Starline Windows Sued By Terminated EmployeeSeptember 11th, 2018 by Drew Vass, Executive Editor
A former Starline Windows, based in Surrey, B.C. Canada, employee was awarded six months’ pay following a court case, Greenlees v. Starline Windows Ltd, between himself and the window company.
The Supreme Court of B.C. ruled in favor of James Greenlees on August 29th. Greenlees sued Starline Windows for wrongful dismissal, following his termination from the company after only six months of employment. Greenlees stated to the court that he was paid a one week’s notice after termination, and he contended that he was entitled to six months’ notice.
Prior to Starline, Greenlees was employed by Trevor Jarvis Contracting. He was their employee for 18 months as a sales associate, making around $100,000 a year. Greenlees was not looking for new employment when he was contacted by Starline. They cold called him and asked if he would be interested in meeting with them. He agreed, and eventually accepted a new position in sales with Starline. In a statement to the court, Greenlees expresses that he was under the impression his new salary would be around $100,000 annually.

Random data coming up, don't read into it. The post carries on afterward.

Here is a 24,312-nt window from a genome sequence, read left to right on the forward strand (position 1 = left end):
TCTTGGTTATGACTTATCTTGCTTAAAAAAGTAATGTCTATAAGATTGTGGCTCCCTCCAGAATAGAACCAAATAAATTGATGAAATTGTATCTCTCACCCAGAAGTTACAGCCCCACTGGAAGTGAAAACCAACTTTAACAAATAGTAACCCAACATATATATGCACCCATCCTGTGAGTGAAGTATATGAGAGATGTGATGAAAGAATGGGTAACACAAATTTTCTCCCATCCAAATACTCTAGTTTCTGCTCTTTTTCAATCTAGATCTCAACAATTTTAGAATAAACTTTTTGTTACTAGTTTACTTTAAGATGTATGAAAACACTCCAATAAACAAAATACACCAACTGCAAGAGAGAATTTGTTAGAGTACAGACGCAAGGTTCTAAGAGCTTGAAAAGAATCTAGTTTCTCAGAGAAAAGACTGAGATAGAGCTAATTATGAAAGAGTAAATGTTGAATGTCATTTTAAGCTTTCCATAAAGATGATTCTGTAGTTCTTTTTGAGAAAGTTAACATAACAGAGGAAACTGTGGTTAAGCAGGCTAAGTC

“(Starline) specifically told me that, if I accepted the position, I would be working primarily in the new residential construction projects with occasional work in renovation construction projects, the former of which was represented as having the earning potential of at least $100,000 per year,” says Greenlees according to court documents.
In September of 2017, Greenlees was terminated, following the termination of his supervisor, also the man who hired him. Greenlees was paid for one week’s wages, and was refused a letter of recommendation.
Greenlees did not find other employment until April of this year. He applied to around 42 other companies, but did not receive any offers equal to his previous employment. Greenlees’ lawyer stated to the court because of how long it took Greenlees to find a new job, his notice should have been longer.
The court found these reasons to be valid, and awarded Greenlees the amount of $28,400.88, plus $8,000 in legal fees.